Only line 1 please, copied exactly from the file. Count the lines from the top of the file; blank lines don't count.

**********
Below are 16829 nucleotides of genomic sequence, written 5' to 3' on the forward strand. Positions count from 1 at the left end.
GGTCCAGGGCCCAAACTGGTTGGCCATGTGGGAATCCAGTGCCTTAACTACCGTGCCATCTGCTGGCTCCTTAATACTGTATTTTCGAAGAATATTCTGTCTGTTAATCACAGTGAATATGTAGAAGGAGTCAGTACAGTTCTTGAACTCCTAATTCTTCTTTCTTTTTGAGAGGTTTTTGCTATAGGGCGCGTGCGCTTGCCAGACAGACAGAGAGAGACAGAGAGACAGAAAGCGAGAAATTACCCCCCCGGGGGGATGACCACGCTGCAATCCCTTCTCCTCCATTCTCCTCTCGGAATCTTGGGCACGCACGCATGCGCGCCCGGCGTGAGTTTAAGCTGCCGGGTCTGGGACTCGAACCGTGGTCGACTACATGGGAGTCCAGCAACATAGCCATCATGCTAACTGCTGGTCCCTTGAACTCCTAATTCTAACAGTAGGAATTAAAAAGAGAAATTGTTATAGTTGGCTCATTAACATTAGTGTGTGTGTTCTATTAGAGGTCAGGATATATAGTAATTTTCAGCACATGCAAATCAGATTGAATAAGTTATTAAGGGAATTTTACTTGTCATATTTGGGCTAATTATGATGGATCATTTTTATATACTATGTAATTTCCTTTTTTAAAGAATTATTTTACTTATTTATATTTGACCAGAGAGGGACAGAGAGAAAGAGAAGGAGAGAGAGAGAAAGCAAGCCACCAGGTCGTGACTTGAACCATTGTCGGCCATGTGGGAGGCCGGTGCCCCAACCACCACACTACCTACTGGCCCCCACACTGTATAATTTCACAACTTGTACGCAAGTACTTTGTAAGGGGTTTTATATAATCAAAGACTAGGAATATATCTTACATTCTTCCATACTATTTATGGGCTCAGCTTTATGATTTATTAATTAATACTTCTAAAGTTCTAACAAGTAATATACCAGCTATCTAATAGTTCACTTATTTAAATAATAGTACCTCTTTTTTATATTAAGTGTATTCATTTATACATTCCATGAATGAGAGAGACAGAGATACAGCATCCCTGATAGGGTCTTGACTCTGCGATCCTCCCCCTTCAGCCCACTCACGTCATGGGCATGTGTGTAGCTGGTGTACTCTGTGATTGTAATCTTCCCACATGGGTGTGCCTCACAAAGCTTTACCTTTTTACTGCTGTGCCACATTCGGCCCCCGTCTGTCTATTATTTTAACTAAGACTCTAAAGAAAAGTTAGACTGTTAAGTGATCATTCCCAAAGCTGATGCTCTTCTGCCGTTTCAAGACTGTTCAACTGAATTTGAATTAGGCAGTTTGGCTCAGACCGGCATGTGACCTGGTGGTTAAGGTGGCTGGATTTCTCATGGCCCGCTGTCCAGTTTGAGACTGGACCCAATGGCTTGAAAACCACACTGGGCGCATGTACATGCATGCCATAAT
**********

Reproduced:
Below are 16829 nucleotides of genomic sequence, written 5' to 3' on the forward strand. Positions count from 1 at the left end.